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Well.....speaking as a person who has seen the granite tables but not really interested in owning one the one biggest reason that I wouldn't go to granite is magnetic. Cast iron allows the use of many magnetic jigs and fixtures.

Granite is stronger.

Granite is more temperature stable.

Granite won't warp or rust.

Granite edges can chip if struck HARD.

Cast iron is strong enough for ANY shop use and then some.

Cast iron will SLIGHTLY expand and contract with temps which could lead to slight warping, especially if it is moved over and set upon uneven floors (NO floor is even or flat).

Cast iron will rust if left untreated and to humidity.

Cast iron is magnetic and can use a large variety of magnetic items. BIG plus to me.

LQQK

I agree.

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on the other hand, with all the wood surfaces lying around the shop - with the granite top, I ALWAYS have a place to put my soda can ;)

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on the other hand, with all the wood surfaces lying around the shop - with the granite top, I ALWAYS have a place to put my soda can ;)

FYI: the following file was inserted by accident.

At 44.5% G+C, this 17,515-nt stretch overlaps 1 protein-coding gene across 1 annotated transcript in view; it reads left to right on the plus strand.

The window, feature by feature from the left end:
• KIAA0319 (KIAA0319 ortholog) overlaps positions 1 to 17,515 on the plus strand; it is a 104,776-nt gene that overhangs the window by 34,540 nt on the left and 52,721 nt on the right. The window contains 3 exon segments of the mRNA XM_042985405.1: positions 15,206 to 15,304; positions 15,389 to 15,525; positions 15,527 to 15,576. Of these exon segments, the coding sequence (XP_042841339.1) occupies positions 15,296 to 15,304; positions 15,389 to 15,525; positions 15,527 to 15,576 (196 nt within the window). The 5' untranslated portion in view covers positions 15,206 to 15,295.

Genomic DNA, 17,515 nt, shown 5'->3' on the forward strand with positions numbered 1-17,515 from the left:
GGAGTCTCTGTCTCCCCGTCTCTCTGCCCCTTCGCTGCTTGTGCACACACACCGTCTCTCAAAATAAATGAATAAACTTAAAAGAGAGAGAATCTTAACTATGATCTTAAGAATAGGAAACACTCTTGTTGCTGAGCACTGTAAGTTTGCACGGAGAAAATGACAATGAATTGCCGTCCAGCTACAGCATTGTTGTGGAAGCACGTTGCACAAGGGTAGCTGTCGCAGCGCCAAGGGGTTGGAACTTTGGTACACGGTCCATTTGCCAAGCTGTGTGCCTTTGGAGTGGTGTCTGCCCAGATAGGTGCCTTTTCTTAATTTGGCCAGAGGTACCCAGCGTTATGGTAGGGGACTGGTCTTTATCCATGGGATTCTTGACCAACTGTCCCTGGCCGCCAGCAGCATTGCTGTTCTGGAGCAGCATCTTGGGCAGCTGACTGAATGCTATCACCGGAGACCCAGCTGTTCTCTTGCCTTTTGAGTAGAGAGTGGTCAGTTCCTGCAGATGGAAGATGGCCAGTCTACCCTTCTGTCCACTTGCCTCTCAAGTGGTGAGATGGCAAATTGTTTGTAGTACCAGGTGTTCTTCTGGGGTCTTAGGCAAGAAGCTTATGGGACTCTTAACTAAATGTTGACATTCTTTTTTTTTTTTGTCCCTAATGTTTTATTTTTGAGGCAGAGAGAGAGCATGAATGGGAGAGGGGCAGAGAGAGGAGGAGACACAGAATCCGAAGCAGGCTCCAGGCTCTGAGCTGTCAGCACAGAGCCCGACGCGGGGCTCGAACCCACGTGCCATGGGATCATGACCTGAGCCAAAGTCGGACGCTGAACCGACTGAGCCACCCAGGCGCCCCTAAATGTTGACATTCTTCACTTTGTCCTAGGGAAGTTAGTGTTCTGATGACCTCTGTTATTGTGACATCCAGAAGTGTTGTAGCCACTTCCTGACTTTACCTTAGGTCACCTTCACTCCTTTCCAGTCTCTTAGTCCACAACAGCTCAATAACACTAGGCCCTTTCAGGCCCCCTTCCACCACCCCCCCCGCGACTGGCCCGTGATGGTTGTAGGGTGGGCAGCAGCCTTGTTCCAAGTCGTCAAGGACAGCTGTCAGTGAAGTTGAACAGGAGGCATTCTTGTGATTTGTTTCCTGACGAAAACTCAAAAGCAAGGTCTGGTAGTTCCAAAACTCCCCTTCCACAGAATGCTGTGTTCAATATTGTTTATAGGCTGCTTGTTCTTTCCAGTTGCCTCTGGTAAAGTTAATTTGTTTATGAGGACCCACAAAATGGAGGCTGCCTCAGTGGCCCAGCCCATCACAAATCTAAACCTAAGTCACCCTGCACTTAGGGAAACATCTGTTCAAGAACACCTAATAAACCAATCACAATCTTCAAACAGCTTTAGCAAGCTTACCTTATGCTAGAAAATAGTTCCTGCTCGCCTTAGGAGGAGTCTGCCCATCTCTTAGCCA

Nor do you have to worry about party guests checking out your tools and setting their beer cans down. :angry:

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I've also got a 4511, very happy with it.

I get the whole magnetism benefit (my old TS had an aluminum top...ya, we won't go there) and I would have loved to get some things like the magnetic featherboards and these new(ish) magswitch doohickeys look pretty good.

As nice as these magnetic attachments are, if push comes to shove, I don't actually need them...and I've been able to get by without them just fine. I think it sometimes comes down to a 'grass is always greener' moment.

Of course...it's another day of 90+ degrees F with 75%+ humidity...sooner or later it'll cool down and my cast iron tables will be crying for more wax....but not my granite!

Besides, my wife gets to complain than I have more granite countertops in my workshop than she has in the entire rest of the house. :)

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I considered a Steel City granite, but decided against it due to the possibility of chipping. I've been known to drop a tool or two.

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I'm always late to the game but I have a Steel City Granite top TS and I've had a cast iron topped saw too.